Make Bone Broth for Health
This recipe is from “Slow & Low: Low Carb Soups, Stews and Meals for Your Slow Cooker” (2015) by Veronica and Laura Childs.

This is the second in the recipe series that supports “7 Day Keto Meal Plan for People Who Don’t Like to Cook” – we’re working at getting you in and out of the kitchen in less than an hour per day, while nurturing your body and resetting your metabolism to a natural fat-burning mode!

Making Beef Bone Broth

Marrow, or soup bones are truly the best bones for beef broth but beef steak, rib, or roast bones will also make a great broth. (Save these smaller bones in a freezer bag until you have ample to make a broth.)

Marrow is rich in vitamins and minerals, making it invaluable to low carb and ketogenic dieters. The nutritional break down will vary between animals but well-raised beef cattle present well with vitamins E, C, A, and K as well as choline, folate and other trace vitamins. Minerals include iron, potassium, calcium, phosphorus, magnesium, and selenium as well as others. The collagen, glucosamine, hyaluronic acid, and gelatin of the finished broth is pure gold to dieters!

The best part of drinking bone broth is the high absorption rate of easily digestible nutrients. There are few other foods that will provide so many nutrients, so quickly to the human body.

The fat content of bone marrow is about 1/3 saturated, the remaining being higher in mono-unsaturated fat than poly-unsaturated fat. Of the poly-unsaturated, Omega 6 is often higher than Omega 3 fatty acids. Varying amounts of CLA are reported in marrow.

Whenever possible, know where your soup bones came from as the marrow (and fat) of an animal is likely to contain any toxins the animal was exposed to.


  1. Roast marrow bones on a baking sheet in a 350 degrees Fahrenheit oven for 30-40 minutes.
  2. Add bones, marrow, and all fat drippings directly to the slow cooker*. Be sure to collect the fond (any brown bits stuck to the bottom of the baking sheet) by adding a few ounces of water to the pan to loosen (deglaze) – this adds both color and flavor to your finished broth.
  3. Fill slow cooker to 2/3 with water, a few pinches of salt, and 1-2 tablespoons of vinegar (the vinegar helps to draw minerals from the bones).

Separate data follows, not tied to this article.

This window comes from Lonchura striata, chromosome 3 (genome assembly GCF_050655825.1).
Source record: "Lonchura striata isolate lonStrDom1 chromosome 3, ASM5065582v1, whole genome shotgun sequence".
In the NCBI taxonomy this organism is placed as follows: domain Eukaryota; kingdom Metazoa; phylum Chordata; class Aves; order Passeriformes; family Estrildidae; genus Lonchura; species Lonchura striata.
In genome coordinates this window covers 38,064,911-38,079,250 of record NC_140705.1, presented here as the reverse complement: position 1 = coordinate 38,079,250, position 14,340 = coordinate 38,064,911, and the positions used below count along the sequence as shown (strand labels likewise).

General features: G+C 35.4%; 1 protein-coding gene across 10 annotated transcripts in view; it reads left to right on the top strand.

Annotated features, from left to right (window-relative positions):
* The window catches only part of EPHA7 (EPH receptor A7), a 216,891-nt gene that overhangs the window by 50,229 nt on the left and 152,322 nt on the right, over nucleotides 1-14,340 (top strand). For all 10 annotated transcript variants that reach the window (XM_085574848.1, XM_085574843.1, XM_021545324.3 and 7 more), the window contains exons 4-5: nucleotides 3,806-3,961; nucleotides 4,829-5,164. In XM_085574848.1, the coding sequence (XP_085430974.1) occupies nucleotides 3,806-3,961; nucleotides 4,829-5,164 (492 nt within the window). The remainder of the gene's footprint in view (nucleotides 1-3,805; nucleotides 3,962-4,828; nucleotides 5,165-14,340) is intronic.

4. Set the cooker on high until the contents are heated through and the liquid is bubbling.
  5. Turn to low and cook for 18-48 hours (between 200F and 225F for best mineral extraction). The longer you cook it, the richer the flavor will be. You can pause cooking part way through the process – refrigerating between cooking sessions. Bones should be somewhat brittle at the end of the cooking cycle.
  6. Once finished, allow broth to slightly cool and strain out the bones.
  7. Beef broth will contain a floating layer of fat. The fat (tallow) can be skimmed off and used for other cooking, or left as part of the broth. If you wish to skim off the fat you will need to refrigerate the broth for 5-6 hours first.

* If you don’t have a slow cooker a large stock pot will work fine.

The actual amount of fat in your bone broth soup will vary. In the photo below I’ve cut a cross section of a bowl of chilled bone broth. The lower section is gelatinous (it turns to liquid when heated). The upper ‘crust’ is fat. This particular batch was average, not terribly fatty, from pasture-raised beef. The fat is highly valuable to your body! If you don’t want it in your soup, save it to at least braise vegetables.


Health Benefits of Bone Broth

So many people have written in to tell me that drinking broth (or eating soup) is an old dieter’s trick – a way to fill up your tummy so you don’t eat as much of the main meal – and for that reason, making broth at home isn’t worthy of their time.

Allow me to clear the air.

Yes, broth may fill the gap when you’re feeling a little hungry but that is not why I tell people to make it and consume it. Bone broth isn’t just any soup and I suggest you do a heck of a lot more with it than just sip it when you’re feeling a little hungry. Braise your vegetables in it. Add it to your sauces and stir fry meals. Pour a few teaspoonfuls into every dish you make – just use it regularly no matter whether you think of it as a diet hack or not.

I’m asking you to make and consume bone broth on a regular basis for many health reasons. If nothing else, do so for skin health. Listen, you’re going to lose weight on this diet, mainly fat. And as those fat cells shrink and die off, your skin will remain stretched and potentially saggy. That’s not just the skin on your belly. Your arms, breasts, butt and face skin will sag too.

However, when you’re putting nutrient-rich food in your tummy, when you’re adding extra collagen and fats that good bone broth provides, the assault to your appearance won’t be nearly as harsh. In this regard, I want you to make it and consume it purely for cosmetic reasons, aesthetics, and for the confidence of the new you.

There’s more.

If you’ve spent a lifetime or even just a few years of eating crap foods, processed foods, hydrogenated oils, too much gluten, far too many chemicals (even the pesticide and herbicide residue left on produce), your body has been compromised. We’re talking digestive health, toxic load (which affects all organs), immune system, inflammation levels, bone and joint health, and more.

Bone broth has been proven through generations around the world to aid in healing all of these systems.

So please, for the sake of your skin, your confidence, and all the parts in between, drink up!

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